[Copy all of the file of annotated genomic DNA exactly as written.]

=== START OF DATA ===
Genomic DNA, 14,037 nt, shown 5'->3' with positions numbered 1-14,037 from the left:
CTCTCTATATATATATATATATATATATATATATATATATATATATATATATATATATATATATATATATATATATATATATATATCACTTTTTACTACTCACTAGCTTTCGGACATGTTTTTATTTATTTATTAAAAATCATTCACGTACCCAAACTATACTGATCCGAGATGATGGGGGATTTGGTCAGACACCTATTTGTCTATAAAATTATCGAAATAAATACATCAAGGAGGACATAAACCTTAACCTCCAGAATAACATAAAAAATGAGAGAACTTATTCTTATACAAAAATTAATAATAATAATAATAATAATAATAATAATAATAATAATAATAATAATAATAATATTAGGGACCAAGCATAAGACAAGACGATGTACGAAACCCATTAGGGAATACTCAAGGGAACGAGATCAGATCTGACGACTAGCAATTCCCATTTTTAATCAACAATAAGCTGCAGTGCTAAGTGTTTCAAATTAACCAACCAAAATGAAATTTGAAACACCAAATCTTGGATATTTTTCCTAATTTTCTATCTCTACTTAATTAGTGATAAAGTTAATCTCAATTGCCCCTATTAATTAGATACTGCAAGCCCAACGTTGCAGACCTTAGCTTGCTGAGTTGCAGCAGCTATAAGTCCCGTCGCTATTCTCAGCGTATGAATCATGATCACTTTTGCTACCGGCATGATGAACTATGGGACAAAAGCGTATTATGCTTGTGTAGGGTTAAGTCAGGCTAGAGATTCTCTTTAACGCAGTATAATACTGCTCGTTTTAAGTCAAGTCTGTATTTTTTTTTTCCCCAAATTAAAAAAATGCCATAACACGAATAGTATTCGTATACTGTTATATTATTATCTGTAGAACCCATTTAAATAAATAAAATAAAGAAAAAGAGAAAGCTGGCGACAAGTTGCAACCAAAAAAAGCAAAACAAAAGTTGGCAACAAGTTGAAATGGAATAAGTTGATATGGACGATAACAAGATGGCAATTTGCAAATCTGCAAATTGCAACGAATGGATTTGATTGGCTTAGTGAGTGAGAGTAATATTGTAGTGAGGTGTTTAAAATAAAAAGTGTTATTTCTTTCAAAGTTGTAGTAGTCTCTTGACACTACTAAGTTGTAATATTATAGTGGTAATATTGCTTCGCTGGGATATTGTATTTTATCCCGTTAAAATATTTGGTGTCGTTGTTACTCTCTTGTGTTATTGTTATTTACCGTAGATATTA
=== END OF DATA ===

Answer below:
Genomic DNA, 14,037 nt, shown 5'->3' with positions numbered 1-14,037 from the left:
CTCTCTATATATATATATATATATATATATATATATATATATATATATATATATATATATATATATATATATATATATATATATATCACTTTTTACTACTCACTAGCTTTCGGACATGTTTTTATTTATTTATTAAAAATCATTCACGTACCCAAACTATACTGATCCGAGATGATGGGGGATTTGGTCAGACACCTATTTGTCTATAAAATTATCGAAATAAATACATCAAGGAGGACATAAACCTTAACCTCCAGAATAACATAAAAAATGAGAGAACTTATTCTTATACAAAAATTAATAATAATAATAATAATAATAATAATAATAATAATAATAATAATAATAATAATATTAGGGACCAAGCATAAGACAAGACGATGTACGAAACCCATTAGGGAATACTCAAGGGAACGAGATCAGATCTGACGACTAGCAATTCCCATTTTTAATCAACAATAAGCTGCAGTGCTAAGTGTTTCAAATTAACCAACCAAAATGAAATTTGAAACACCAAATCTTGGATATTTTTCCTAATTTTCTATCTCTACTTAATTAGTGATAAAGTTAATCTCAATTGCCCCTATTAATTAGATACTGCAAGCCCAACGTTGCAGACCTTAGCTTGCTGAGTTGCAGCAGCTATAAGTCCCGTCGCTATTCTCAGCGTATGAATCATGATCACTTTTGCTACCGGCATGATGAACTATGGGACAAAAGCGTATTATGCTTGTGTAGGGTTAAGTCAGGCTAGAGATTCTCTTTAACGCAGTATAATACTGCTCGTTTTAAGTCAAGTCTGTATTTTTTTTTTCCCCAAATTAAAAAAATGCCATAACACGAATAGTATTCGTATACTGTTATATTATTATCTGTAGAACCCATTTAAATAAATAAAATAAAGAAAAAGAGAAAGCTGGCGACAAGTTGCAACCAAAAAAAGCAAAACAAAAGTTGGCAACAAGTTGAAATGGAATAAGTTGATATGGACGATAACAAGATGGCAATTTGCAAATCTGCAAATTGCAACGAATGGATTTGATTGGCTTAGTGAGTGAGAGTAATATTGTAGTGAGGTGTTTAAAATAAAAAGTGTTATTTCTTTCAAAGTTGTAGTAGTCTCTTGACACTACTAAGTTGTAATATTATAGTGGTAATATTGCTTCGCTGGGATATTGTATTTTATCCCGTTAAAATATTTGGTGTCGTTGTTACTCTCTTGTGTTATTGTTATTTACCGTAGATATTA